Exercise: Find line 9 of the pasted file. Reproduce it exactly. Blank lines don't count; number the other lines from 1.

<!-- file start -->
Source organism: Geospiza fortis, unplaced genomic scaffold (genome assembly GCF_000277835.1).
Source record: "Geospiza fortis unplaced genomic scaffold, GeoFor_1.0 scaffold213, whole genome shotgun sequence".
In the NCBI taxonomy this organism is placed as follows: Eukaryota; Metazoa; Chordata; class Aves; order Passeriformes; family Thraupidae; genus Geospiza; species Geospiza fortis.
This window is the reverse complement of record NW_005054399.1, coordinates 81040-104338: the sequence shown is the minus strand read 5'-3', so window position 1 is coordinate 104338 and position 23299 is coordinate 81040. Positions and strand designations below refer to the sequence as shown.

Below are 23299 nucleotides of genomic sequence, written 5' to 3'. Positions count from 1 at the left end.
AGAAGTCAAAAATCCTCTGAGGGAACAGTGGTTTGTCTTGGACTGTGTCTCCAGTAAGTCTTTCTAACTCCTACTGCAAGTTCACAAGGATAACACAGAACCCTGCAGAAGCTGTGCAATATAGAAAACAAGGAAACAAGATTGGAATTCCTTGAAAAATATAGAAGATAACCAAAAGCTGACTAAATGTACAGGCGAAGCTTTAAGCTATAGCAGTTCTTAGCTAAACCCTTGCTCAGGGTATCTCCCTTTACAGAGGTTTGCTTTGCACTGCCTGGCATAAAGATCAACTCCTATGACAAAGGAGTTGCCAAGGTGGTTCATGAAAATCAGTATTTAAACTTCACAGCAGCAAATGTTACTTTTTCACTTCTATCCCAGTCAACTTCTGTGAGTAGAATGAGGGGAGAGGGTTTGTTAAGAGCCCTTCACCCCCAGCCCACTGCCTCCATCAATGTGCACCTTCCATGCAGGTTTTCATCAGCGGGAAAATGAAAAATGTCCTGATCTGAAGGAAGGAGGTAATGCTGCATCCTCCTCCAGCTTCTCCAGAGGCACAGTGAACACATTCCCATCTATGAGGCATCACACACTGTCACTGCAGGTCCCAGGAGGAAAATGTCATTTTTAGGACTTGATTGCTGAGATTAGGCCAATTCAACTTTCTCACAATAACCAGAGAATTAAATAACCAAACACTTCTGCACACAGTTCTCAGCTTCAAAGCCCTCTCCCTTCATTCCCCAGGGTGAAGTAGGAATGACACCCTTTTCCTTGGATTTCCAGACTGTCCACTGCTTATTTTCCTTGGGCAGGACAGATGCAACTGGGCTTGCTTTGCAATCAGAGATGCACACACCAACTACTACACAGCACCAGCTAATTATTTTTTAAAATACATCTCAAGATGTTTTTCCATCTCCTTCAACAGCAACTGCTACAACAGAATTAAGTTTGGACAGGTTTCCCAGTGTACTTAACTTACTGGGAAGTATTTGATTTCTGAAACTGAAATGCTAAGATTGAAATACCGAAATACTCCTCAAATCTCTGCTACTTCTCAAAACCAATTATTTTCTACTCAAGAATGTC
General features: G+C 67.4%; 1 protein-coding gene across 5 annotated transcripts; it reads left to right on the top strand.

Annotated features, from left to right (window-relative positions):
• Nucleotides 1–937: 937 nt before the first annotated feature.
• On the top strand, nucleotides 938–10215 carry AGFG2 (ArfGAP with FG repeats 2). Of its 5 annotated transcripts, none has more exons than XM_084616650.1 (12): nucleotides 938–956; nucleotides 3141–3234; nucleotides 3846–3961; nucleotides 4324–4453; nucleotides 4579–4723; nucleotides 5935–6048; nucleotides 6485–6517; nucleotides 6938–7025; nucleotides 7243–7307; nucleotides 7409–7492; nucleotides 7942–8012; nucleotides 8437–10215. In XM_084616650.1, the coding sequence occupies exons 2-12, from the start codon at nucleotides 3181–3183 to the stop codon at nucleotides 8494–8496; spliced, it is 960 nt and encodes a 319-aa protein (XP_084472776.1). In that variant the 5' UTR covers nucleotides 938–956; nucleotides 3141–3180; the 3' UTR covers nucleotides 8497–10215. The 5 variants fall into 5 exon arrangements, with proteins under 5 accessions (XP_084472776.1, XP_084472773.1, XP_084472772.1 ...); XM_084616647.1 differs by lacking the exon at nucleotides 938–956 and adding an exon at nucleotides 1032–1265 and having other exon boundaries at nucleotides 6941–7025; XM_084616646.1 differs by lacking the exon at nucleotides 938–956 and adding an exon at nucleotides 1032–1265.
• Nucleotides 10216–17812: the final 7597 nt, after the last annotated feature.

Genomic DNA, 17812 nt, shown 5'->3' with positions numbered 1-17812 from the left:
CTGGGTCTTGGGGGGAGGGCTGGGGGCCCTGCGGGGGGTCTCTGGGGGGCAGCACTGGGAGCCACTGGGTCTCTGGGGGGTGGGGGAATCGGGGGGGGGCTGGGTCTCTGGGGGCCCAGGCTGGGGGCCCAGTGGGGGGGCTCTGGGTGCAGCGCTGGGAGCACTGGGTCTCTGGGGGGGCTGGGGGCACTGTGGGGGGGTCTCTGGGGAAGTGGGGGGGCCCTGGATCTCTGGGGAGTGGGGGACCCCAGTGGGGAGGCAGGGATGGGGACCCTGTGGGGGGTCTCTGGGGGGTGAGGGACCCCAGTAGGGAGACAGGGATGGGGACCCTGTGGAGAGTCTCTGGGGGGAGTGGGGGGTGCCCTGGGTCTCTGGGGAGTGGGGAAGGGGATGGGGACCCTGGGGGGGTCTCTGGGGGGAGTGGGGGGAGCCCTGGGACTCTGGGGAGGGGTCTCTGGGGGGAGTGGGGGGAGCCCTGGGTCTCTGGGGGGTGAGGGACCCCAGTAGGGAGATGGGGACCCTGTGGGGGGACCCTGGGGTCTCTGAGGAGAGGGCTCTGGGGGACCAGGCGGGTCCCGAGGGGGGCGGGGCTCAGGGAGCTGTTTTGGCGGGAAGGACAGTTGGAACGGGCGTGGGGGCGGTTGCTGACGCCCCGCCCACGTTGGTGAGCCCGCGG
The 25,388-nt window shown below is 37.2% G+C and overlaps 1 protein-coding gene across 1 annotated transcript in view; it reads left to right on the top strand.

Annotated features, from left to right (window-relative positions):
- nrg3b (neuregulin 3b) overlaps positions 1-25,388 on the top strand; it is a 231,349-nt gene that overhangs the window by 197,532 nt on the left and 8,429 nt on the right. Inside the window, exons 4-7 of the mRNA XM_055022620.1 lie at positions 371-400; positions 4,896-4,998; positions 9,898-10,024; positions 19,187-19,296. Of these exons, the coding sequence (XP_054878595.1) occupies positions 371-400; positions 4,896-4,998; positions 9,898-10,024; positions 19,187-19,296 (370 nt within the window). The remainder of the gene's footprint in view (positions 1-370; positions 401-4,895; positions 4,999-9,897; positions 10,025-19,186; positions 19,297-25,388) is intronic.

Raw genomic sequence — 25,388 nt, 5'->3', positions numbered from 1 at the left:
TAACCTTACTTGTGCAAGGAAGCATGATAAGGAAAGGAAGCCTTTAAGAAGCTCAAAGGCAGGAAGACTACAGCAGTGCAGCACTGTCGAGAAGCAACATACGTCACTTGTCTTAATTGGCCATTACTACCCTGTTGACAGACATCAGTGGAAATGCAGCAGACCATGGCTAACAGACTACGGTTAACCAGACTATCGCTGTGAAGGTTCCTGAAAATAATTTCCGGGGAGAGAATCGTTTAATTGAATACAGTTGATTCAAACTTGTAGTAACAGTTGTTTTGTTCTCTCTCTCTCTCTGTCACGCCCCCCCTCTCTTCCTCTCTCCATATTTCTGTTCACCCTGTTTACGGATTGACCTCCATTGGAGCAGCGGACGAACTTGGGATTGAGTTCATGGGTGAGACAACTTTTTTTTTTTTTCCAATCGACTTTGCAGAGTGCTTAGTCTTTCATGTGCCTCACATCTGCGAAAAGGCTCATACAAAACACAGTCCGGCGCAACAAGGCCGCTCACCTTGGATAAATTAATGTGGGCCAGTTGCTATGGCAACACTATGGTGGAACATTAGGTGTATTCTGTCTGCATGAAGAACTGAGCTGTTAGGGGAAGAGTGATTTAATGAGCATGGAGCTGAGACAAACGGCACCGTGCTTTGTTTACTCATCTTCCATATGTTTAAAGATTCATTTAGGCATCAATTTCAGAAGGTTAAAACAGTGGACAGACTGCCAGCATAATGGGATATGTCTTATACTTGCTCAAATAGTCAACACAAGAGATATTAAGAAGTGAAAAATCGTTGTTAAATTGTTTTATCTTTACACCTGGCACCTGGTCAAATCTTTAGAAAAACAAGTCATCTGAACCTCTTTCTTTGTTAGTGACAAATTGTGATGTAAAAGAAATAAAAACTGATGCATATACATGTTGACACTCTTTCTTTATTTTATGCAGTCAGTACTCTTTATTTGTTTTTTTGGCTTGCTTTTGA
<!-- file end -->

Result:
• Nucleotides 1–937: 937 nt before the first annotated feature.